Lockdown Burnout

June 30th 2020

How have you spent your time in lockdown? Well, if you're anything like me, you've been drowning yourself in work and side projects to get through the long lockdown months. It's been glorious, I work in the morning, then geek out on side projects all afternoon. I'm at peak productivity, and have completed so many projects whilst the world has been falling apart.

Last week though, things started to go very wrong.

Monday rolled around, and I was excited for a new week of building things. However, by the end of the day, I'd managed to tick only half of the items off my to-do list. The next day my productivity plummeted even more. My focus had gone, and my work output was tiny.

So, on Wednesday, after a work call in the morning, I headed off to the beach for a relaxing day off. I knew I'd come back feeling refreshed and super productive the day after.

It didn't work though, Thursday was even worse. I sat at my laptop all day and probably achieved 1 hour of useful output. Worse, I was beating myself up because my day off had done nothing.

I had reached what I now call lockdown burnout. Maybe you've experienced this too. After 3 months of creating, building and coding during lockdown, something inside me had broken. I felt absolutely fine, I wanted to build, but I simply could work no more.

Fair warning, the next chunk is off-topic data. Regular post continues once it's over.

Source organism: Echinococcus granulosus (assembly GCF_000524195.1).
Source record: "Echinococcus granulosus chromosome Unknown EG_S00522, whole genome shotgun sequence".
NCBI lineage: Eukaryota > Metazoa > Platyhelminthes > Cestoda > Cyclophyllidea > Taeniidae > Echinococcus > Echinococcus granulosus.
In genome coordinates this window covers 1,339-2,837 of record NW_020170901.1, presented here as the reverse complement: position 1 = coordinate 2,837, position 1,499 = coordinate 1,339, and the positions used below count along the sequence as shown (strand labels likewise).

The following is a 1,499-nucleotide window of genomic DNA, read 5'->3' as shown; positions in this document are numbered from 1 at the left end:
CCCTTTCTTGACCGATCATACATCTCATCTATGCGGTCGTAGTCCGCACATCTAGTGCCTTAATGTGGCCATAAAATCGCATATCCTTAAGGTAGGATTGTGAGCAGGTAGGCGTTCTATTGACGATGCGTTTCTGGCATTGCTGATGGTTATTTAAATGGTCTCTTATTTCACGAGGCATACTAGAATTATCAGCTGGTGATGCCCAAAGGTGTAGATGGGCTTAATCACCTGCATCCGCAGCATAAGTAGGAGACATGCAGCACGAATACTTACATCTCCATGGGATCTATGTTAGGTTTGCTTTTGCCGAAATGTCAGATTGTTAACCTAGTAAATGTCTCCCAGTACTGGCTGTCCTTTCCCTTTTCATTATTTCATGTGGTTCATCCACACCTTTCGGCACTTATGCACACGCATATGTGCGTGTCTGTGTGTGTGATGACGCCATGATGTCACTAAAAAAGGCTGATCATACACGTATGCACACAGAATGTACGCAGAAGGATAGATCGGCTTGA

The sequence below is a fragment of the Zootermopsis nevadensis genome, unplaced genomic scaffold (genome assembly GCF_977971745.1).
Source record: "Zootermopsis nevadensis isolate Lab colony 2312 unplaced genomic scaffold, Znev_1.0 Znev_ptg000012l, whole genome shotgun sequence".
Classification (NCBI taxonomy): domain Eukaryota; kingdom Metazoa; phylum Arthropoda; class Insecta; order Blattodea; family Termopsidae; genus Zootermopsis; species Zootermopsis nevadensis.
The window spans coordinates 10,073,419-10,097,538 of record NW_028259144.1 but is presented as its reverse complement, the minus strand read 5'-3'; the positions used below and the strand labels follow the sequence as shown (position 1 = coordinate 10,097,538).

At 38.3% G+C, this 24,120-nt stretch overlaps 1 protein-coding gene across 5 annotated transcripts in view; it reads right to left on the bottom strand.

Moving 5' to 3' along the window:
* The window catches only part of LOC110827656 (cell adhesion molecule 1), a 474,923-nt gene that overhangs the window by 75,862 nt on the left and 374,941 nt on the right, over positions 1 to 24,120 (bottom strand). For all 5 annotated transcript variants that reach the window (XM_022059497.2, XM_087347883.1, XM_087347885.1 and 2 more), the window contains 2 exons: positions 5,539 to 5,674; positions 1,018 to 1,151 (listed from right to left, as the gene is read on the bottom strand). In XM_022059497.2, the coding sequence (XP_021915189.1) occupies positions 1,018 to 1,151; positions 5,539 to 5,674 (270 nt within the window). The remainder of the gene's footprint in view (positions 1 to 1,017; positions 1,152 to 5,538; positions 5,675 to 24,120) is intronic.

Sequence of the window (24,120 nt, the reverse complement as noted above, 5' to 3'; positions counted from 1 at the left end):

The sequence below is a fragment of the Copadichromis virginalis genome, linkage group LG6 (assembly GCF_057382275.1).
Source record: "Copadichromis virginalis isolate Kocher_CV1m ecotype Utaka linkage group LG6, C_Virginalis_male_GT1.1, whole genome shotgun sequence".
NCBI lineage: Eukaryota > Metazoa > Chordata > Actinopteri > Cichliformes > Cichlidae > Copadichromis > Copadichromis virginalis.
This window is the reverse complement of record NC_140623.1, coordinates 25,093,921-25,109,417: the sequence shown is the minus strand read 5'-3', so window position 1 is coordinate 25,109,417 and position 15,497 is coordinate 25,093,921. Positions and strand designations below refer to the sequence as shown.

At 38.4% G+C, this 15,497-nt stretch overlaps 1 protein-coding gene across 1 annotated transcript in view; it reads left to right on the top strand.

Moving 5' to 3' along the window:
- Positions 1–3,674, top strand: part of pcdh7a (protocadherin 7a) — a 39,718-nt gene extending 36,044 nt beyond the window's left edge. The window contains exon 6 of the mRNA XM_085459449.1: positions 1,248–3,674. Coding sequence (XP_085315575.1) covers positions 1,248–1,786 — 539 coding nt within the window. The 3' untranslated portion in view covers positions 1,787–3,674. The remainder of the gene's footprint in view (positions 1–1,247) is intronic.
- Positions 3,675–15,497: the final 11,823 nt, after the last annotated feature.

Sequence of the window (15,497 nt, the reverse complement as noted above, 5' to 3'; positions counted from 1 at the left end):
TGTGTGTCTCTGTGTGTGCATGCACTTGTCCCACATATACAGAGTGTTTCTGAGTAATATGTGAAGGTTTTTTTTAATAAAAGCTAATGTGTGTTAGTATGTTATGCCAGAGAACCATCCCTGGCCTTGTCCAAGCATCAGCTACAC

A single day off was not going to fix lockdown burnout. Instead, I took 3 days of pure rest: BBQ's, video games, reading, and even some camping. Not a single line of code was written.

Monday once again arrived, but this time things were different: I ended up having one of the most productive days of my life. One hour of work probably had the same productive output as 5 hours of "work" before my lockdown burnout. I'd gained superpowers.

Lockdown is a creator's dream. Its the ultimate excuse to stay indoors and build things all day. On the flip side, it can be really hard to know when to stop building when there's no end in sight. Programmers are hardwired to build and problem solve. We literally keep going at something until its done, even when you're not actually "doing" much.

Taking a break to get more done can seem so counterintuitive, but it really works. I'm not talking about the odd day off, but several long, uninterrupted days of deep rest to fully recharge.

If you've forgotten to stop the past few months, take a break.